Here I am, sitting at the edge of Wagu crocodile lake on the eve of our bikpela wokabaut into the forest. It’s dark and late. We waited so long in Ambunti for Lucas. Ric got a splitting headache and had to lie down all afternoon, eventually resorting to taking some Aspirin. I poodled off to the far end of the village. I walked by the river, past the timber mill, and sat and talked with a round-bellied friendly Ambunti man who works for Air Niugini as an engineer in Port Moresby; he’s here on leave. We spoke half English, half Pidgin. He told me how much he likes his own village and how he dislikes the crowded, dirty Moresby. But he has to earn a living. He wants to go to England one day. He was extremely interested to hear about our journey upriver, people usually go downriver from here: ‘It is plenti hard, planti natnat plenti pik (pig) plenti, plenti snek (leeches)’. I’m not sure if he thought I was brave or stupid. Tonight, we gave our first performance in Pidgin for Emanuel’s ninth birthday. Maria, his Mother, cooked all day, preparing. She killed and plucked a big white duck, a cassowary and a wild pig – making a feast for about sixty people.

We made up our impromptu play this afternoon. It was about an old man who couldn’t manage to carry his cargo. A young boy (me) passes by. He is crying because his parents have no food left. He helps to carry the old man’s cargo. The old man (Rick) then turns into the Spirit of the Forest: the cargo is magically transformed into a big bag of food for the boy’s family. When I cried, the audience absolutely shrieked with laughter. When Rick turned into the Spirit waving a palm frond, they squealed with terror. And when the boy got his reward, they applauded with delight. Under the swaying sago palms we had a hit! I think they have never seen white men being such idiots before. – In fact many of them had never seen people like us before.  Later, Ringo and Keith took it in turns to play the boy and the Spirit, whooping and crying alternately.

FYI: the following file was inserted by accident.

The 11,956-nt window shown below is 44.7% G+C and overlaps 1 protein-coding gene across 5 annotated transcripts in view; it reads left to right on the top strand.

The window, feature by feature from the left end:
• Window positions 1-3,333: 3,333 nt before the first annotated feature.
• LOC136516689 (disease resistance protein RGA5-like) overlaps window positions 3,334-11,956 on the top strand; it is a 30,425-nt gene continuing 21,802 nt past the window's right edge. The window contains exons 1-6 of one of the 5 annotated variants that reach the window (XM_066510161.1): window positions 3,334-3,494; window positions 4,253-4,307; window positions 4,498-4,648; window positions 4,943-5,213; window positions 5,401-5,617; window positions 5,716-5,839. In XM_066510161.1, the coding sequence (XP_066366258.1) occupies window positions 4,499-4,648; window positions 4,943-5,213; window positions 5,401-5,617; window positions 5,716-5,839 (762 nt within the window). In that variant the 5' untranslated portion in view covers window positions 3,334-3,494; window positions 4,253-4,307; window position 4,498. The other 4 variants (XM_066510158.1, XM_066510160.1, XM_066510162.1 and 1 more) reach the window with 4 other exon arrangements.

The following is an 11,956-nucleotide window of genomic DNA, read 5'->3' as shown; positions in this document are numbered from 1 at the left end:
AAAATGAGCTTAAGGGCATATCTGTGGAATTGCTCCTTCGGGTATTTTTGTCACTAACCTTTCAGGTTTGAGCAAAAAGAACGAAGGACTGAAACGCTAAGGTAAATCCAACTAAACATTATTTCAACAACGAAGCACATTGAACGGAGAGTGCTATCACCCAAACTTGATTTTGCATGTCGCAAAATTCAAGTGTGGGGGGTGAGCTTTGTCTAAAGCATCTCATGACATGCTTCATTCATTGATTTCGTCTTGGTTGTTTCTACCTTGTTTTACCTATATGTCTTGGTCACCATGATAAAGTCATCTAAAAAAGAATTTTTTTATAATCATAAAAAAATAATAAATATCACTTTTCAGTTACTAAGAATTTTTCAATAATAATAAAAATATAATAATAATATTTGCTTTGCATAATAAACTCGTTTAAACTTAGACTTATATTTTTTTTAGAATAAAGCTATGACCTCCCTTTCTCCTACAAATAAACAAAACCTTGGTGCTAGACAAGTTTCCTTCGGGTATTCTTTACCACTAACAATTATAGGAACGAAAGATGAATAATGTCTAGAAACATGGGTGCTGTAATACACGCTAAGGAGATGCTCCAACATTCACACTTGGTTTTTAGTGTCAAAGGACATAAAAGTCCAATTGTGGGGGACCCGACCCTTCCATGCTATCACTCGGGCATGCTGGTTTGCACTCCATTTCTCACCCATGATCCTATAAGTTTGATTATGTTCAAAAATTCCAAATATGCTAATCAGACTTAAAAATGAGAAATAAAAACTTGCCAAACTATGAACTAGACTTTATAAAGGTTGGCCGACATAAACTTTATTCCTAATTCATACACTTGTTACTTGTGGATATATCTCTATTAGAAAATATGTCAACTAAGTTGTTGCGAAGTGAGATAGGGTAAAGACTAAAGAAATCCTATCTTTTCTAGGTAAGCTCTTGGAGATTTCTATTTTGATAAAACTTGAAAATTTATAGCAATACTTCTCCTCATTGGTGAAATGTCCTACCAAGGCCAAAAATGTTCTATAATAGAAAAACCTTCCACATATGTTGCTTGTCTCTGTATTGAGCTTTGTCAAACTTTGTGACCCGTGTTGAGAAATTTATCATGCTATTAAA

After Emanuel’s party, we had a lengthy discussion about our seven-day expedition. Waga our self-appointed patrol leader, insisted that we take three guides: himself, Habe and a man called Tom. With some gentle confirmation from Lucas, we agreed. It means that we won’t have to carry anything: I’ll probably have enough to cope with anyway. The area in which we are going to walk is called the Hunstein Range. We have to cross Mount Samsai, one of two high mountains and the home of the King of the Wallabies. I’m glad we’re not going over the other one, Pyramid Mountain, where, it is said, lives a monster with one thousand legs! I wonder how I’ll fare.

It just turned midnight. The New Year 1990. A great clinking and crashing of pots, drums and cans went on for about ten minutes, and Lucas lit a flaming torch and circled the house, to chase away the bad spirits. Now a singsing (traditional celebration) has begun up in the village, I can hear drums beating and a strange mixed sound of singing/wailing. Even though it’s late and we have to get up at dawn to begin our tripela de bikpela wokabaut. (three-day trek) how can we miss it?


Wagu. Sunday 7 January 1990